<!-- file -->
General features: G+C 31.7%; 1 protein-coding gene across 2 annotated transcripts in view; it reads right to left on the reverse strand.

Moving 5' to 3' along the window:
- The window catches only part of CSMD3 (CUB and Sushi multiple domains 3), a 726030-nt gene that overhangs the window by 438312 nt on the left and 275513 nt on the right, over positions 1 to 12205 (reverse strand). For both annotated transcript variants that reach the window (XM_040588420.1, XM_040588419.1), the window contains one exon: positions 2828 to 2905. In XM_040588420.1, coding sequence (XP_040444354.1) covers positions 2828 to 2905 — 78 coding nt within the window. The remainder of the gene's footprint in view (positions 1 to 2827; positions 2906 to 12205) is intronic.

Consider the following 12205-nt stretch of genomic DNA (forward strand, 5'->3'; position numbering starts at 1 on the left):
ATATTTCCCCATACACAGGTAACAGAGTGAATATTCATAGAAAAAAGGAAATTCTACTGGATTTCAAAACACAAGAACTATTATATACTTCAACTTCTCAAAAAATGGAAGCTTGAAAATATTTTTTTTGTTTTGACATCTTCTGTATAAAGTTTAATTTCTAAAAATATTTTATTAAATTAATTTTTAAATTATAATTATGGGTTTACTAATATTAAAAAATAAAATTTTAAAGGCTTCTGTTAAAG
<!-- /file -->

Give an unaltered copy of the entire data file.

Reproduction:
General features: G+C 31.7%; 1 protein-coding gene across 2 annotated transcripts in view; it reads right to left on the reverse strand.

Moving 5' to 3' along the window:
- The window catches only part of CSMD3 (CUB and Sushi multiple domains 3), a 726030-nt gene that overhangs the window by 438312 nt on the left and 275513 nt on the right, over positions 1 to 12205 (reverse strand). For both annotated transcript variants that reach the window (XM_040588420.1, XM_040588419.1), the window contains one exon: positions 2828 to 2905. In XM_040588420.1, coding sequence (XP_040444354.1) covers positions 2828 to 2905 — 78 coding nt within the window. The remainder of the gene's footprint in view (positions 1 to 2827; positions 2906 to 12205) is intronic.

Consider the following 12205-nt stretch of genomic DNA (forward strand, 5'->3'; position numbering starts at 1 on the left):
ATATTTCCCCATACACAGGTAACAGAGTGAATATTCATAGAAAAAAGGAAATTCTACTGGATTTCAAAACACAAGAACTATTATATACTTCAACTTCTCAAAAAATGGAAGCTTGAAAATATTTTTTTTGTTTTGACATCTTCTGTATAAAGTTTAATTTCTAAAAATATTTTATTAAATTAATTTTTAAATTATAATTATGGGTTTACTAATATTAAAAAATAAAATTTTAAAGGCTTCTGTTAAAG